All of the 106 objections were filed by existing moving companies that already had licenses, and all stated as the sole grounds for objection that allowing a new moving company would cause “diversion of traffic or revenue.” None ever alleged any danger to public. In 14 of the 17 protested cases, the applicant simply gave up—knowing how expensive and time-consuming it would be to try to prove a “public necessity” for a new moving company—and either withdrew their applications or asked for a smaller operating radius (in which cases, the existing companies always withdrew their objections, proving again that they were not concerned with public safety). Only three times did an applicant insist on seeking statewide authority. And of these, one decided to buy an existing license instead (all objections were then dropped); one was denied a license on the grounds that he would compete against existing movers—and the other was approved on the grounds that competition is a good thing!
When we challenged the constitutionality of the Missouri law, the legislature backed down and repealed it. The results were stark. Previously, the state Department of Transportation reported an average wait time of 154 days on a moving license application. After repeal, that dropped to 19 days.
That isn’t the worst of it. By far the nation’s most oppressive licensing law is Nevada’s Certificate of Necessity law. There, the law explicitly declares that it is the state’s policy to bar competition in the moving business, and requires bureaucrats to decide whether a new moving company would “foster sound economic conditions”–a term that the state’s chief transportation official has admitted he cannot define. (Our lawsuit challenging that law is currently pending in the Ninth Circuit.)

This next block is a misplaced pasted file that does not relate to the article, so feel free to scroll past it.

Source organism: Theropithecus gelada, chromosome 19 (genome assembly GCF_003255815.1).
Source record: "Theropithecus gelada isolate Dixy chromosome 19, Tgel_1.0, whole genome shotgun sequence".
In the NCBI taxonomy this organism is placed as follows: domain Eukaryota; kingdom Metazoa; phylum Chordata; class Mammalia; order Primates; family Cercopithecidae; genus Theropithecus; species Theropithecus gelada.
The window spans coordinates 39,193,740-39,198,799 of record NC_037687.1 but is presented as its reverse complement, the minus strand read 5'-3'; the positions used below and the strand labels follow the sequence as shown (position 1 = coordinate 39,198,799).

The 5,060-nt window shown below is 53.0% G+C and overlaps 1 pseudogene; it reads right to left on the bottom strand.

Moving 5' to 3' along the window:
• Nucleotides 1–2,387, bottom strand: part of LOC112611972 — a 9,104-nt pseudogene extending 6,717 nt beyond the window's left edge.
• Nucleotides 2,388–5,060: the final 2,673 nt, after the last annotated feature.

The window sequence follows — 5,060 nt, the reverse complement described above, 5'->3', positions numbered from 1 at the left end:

It ought to be so easy to run a moving business. You should be able to get a truck, paint the word MOVER on the side, and go from there. But Certificate of Public Convenience And Necessity laws—which were invented in the late 19th century to regulate railroads—now bar entry into a wide variety of industries: everything from taxis and limos to moving companies and even hospitals! These are normal, competitive industries that should not be restricted in this way. When they are, the result is to create cartels that raise prices for consumers and deprive hard-working entrepreneurs of their right to earn a living.
Remarkably, every time the Supreme Court has considered the constitutionality of laws like these, it has struck them down. And the Court has made clear that the government may only restrict entry into a trade or profession if its grounds for doing so are related to a person’s “fitness or capacity to practice the profession.” But Certificate of Necessity laws have no relationship at all to a person’s fitness or qualifications. Moreover, the Sixth Circuit—which governs Kentucky—has made clear that the Constitution forbids states from using licensing laws simply to protect established businesses against legitimate economic competition. Yet Kentucky laws explicitly forbid competition, simply to prop up existing firms. And not only do Kentucky bureaucrats deprive hard-working entrepreneurs like Raleigh Bruner of their right to earn a living—but while his federal civil rights lawsuit was going forward, they tried to shut down Raleigh’s business by suing him in state court! Fortunately, the federal judge put a stop to that. Here’s hoping the courts also put a stop to the Bluegrass State’s unconstitutional favoritism.